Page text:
Bronze statue of ‘Banjo’ outside of AAOD Reception Centre, Winton QLD
Over the past 10 years there have been spectacular dinosaur fossils uncovered in central QLD. There is now a huge effort to create a natural history museum which showcases these Australian fossils in the environment in which they’ve been found. Australian Age of Dinosaurs Museum (AAOD) is spearheading this challenge, with the resolve to produce a world class dinosaur museum in the heart of central QLD. AAOD was founded in 2002 as a non-profit initiative following a public meeting in Winton. With help from all levels of government, corporate donations and public support AAOD has grown from a small display cabinet in downtown Winton to a multi-million dollar installation on a 1800 hectare site situated 75 m above a sprawling plain on a flat mesa called the ‘Jump Up‘.
The AAOD site already has a working fossil preparation laboratory, visitor reception area, fossil type room and guest lodgings with plans very much underway to build the Museum itself. Over the past year Fizzics has been working with the Sydney Chapter of AAOD on a concept of bringing AAOD to Australian schools through video conferencing and outreach. In August I was lucky enough to be invited along to visit a AAOD dinosaur dig in Winton, QLD. These digs are held annually whereby members of the public can participate in recovering fossil remains of sauropod and theropod dinosaurs under the black soil of the Winton formation.
The road to the dinosaur dig site near Winton in Central QLD
People come from all over Australia to join the AAOD dinosaur digs and a huge variety of backgrounds. During the digs you work alongside paleontologists from both AAOD and Queensland Museum to ensure that the specimens are handled with care and precision. What a unique opportunity; people from a variety of backgrounds work with world class researchers on priceless natural artifacts! What is interesting about these digs is that due to their remote locality the participants camp nearby in a shearers mess hall. This adds to the camaraderie of the team and the evenings are fantastic as the resident palaeontologists run nightly talks about their work.
Putting together a sauropod bone at the dig site; spongy bone being highlighted
Working on a fossil dig site is a little like fishing; you’ve got a fairly good idea of where to look but it’s not always a guarantee you’ll find what you’re looking for. Generally the sites have been found by sheep farmers who have noticed some trace remains on the surface and have contacted AAOD. The soil overburden on the site is removed before the painstaking search for fossil begins. Fossil traces can range from tiny fragments through to almost complete bone specimens. Apart from working on the dig site I spent a couple of days putting together the jigsaw of a sauropod bone (pictured above).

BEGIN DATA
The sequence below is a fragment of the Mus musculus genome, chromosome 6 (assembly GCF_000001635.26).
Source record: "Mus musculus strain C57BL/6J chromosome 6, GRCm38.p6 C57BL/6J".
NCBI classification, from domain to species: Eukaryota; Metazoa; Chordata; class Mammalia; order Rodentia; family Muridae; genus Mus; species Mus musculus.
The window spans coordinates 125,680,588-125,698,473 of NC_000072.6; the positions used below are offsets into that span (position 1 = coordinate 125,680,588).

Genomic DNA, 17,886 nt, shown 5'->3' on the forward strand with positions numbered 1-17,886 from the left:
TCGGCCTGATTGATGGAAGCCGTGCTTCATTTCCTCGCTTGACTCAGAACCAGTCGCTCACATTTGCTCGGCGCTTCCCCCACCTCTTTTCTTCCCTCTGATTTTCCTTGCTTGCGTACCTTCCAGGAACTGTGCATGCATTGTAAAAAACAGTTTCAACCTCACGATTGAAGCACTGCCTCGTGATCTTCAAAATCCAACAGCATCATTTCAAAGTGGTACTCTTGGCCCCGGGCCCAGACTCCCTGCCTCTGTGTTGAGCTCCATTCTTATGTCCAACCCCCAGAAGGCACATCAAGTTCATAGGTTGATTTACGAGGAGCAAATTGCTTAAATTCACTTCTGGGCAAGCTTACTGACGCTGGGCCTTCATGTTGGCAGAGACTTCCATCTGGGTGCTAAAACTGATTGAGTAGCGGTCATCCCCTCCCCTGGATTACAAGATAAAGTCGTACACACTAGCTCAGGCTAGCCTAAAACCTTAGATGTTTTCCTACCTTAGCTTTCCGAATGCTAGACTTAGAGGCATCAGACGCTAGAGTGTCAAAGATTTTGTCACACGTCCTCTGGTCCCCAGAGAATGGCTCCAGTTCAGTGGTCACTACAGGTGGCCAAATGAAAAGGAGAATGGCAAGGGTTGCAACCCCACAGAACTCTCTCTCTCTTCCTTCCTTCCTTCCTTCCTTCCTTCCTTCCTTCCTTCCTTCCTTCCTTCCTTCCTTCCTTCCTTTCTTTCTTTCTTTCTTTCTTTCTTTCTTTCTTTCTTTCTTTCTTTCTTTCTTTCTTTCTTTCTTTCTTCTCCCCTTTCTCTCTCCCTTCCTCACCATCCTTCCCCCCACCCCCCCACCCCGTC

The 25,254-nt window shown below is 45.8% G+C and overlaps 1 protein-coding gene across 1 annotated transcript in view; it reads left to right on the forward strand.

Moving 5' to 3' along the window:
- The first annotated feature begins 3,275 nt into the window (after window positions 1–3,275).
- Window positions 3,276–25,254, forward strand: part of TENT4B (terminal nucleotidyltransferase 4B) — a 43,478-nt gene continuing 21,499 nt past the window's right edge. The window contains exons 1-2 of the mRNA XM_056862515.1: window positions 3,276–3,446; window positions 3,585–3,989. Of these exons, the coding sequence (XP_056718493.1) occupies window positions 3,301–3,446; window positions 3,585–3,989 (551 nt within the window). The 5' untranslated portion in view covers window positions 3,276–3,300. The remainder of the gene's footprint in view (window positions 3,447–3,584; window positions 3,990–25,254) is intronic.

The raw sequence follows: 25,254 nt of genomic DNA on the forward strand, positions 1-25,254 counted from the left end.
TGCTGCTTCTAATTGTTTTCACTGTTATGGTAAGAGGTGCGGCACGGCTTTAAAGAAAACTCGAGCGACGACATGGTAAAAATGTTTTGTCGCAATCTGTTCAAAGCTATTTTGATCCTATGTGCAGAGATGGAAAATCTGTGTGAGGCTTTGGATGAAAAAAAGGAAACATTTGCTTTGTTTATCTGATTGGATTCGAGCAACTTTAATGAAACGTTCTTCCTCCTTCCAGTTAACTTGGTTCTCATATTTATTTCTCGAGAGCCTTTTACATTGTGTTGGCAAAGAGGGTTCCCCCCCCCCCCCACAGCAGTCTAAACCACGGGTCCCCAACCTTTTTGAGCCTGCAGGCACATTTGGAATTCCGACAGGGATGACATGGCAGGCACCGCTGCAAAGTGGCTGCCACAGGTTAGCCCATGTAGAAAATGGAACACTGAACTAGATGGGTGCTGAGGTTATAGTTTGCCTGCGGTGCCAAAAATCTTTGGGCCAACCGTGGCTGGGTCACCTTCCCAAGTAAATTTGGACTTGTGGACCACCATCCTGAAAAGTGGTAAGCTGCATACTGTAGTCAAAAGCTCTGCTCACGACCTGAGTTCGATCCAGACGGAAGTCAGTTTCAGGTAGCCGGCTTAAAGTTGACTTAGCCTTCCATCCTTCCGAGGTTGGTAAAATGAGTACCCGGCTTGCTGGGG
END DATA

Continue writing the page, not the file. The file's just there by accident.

Plaster jackets containing fossils to be sent to AAOD Museum
Once found the fossils are placed in plaster jackets for transport back to the AAOD fossil preparation lab. The ‘prep lab’ has a huge of plaster jackets found on previous digs. Speaking with the staff they reckon there’s years of work to prepare all of the stock material to museum quality, yet there is still more fossil material to be found at the dig sites!
Racking filled with fossil plaster jackets at Australian Age of Dinosaurs Museum
To help with the shear amount of material AAOD actively encourages museum visitors to become trained in removing some of the rocky matrix from specimens. This is a unique experience; normally these type of specimens are protected from the public and only removed behind closed doors or at least behind glass windows. Of course this means that public helpers need to be closely watched and are only handed specimens that are heavily imbedded in rock. As the rock changes colour, indicating bone discolouring the hardened soil due to oxidation, more experienced fossil preparers from the laboratory take over.
Sauropod rib bone surrounded by rocky matrix in AAOD laboratory
The work inside the laboratory is highly engaging, as you know that you are doing genuinely useful work that needs to occur before paleontologists can analyze the specimen.
Removing rocky matrix from a sauropod vertebrae at AAOD
The rocky matrix material is removed by wen pens (aka scribes) which are engraving tools driven by compressed air. The sound of the fossil prep laboratory is akin to listening to bees, only much louder hence the need for ear protection. You work under bright light and magnifiers to make sure you only remove rocky material The fossil remains are protected by a hardening consolidant solution which penetrates the fossil to give strength. Fossil pieces are joined together with adhesive.
Using a wen pen to carefully remove rocky matrix from a fossil
If you want to follow the activities of the Australian Age of Dinosaurs Museum I highly recommend that you subscribe to their annual journals publication. These contain a huge amount of information on fossil finds, behind the scenes stories and upcoming developments in the building of a Australian natural history museum. You can also become a member of AAOD. To join the dinosaur digs check out the link!
Australian Age of Dinosaurs reception centre sign
All the best!
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